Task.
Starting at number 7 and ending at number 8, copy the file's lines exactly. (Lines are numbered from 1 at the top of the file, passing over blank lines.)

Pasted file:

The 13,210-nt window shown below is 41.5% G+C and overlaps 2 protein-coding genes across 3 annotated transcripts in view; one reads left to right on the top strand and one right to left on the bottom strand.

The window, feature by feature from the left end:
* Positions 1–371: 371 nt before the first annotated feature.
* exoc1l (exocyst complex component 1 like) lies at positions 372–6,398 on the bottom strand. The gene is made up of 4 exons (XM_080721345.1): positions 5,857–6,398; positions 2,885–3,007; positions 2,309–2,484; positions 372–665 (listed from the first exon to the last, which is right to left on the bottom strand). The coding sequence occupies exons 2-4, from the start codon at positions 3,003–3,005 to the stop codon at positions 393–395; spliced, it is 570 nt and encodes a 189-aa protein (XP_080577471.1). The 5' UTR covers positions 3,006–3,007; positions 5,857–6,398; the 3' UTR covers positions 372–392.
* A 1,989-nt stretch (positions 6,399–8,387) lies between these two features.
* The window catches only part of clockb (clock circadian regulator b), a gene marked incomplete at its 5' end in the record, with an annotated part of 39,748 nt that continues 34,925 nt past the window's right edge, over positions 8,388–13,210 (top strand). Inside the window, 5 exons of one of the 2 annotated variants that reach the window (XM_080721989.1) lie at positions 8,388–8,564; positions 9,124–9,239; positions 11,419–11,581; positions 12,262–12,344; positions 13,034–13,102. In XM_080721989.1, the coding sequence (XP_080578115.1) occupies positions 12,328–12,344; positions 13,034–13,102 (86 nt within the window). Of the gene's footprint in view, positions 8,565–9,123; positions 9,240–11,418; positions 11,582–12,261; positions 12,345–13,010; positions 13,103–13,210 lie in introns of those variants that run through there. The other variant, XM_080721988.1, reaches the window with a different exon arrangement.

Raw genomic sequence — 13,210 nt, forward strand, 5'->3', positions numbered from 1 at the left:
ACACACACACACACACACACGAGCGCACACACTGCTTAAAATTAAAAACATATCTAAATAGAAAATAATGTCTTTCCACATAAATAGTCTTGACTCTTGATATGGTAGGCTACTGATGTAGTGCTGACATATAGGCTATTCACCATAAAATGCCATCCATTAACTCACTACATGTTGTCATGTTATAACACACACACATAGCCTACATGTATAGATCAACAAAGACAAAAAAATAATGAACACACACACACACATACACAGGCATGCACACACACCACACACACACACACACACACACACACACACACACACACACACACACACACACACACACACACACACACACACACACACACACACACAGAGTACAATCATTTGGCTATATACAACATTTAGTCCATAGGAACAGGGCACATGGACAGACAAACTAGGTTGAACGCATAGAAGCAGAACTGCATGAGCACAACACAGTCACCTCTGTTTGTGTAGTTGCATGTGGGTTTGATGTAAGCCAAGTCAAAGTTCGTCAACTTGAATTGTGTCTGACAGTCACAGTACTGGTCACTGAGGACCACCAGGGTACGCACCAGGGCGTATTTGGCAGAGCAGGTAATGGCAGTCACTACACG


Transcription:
Raw genomic sequence — 13,210 nt, forward strand, 5'->3', positions numbered from 1 at the left:
ACACACACACACACACACACGAGCGCACACACTGCTTAAAATTAAAAACATATCTAAATAGAAAATAATGTCTTTCCACATAAATAGTCTTGACTCTTGATATGGTAGGCTACTGATGTAGTGCTGACATATAGGCTATTCACCATAAAATGCCATCCATTAACTCACTACATGTTGTCATGTTATAACACACACACATAGCCTACATGTATAGATCAACAAAGACAAAAAAATAATGAACACACACACACACATACACAGGCATGCACACACACCACACACACACACACACACACACACACACACACACACACACACACACACACACACACACACACACACACACACACACACACACACACAGAGTACAATCATTTGGCTATATACAACATTTAGTCCATAGGAACAGGGCACATGGACAGACAAACTAGGTTGAACGCATAGAAGCAGAACTGCATGAGCACAACACAGTCACCTCTGTTTGTGTAGTTGCATGTGGGTTTGATGTAAGCCAAGTCAAAGTTCGTCAACTTGAATTGTGTCTGACAGTCACAGTACTGGTCACTGAGGACCACCAGGGTACGCACCAGGGCGTATTTGGCAGAGCAGGTAATGGCAGTCACTACACG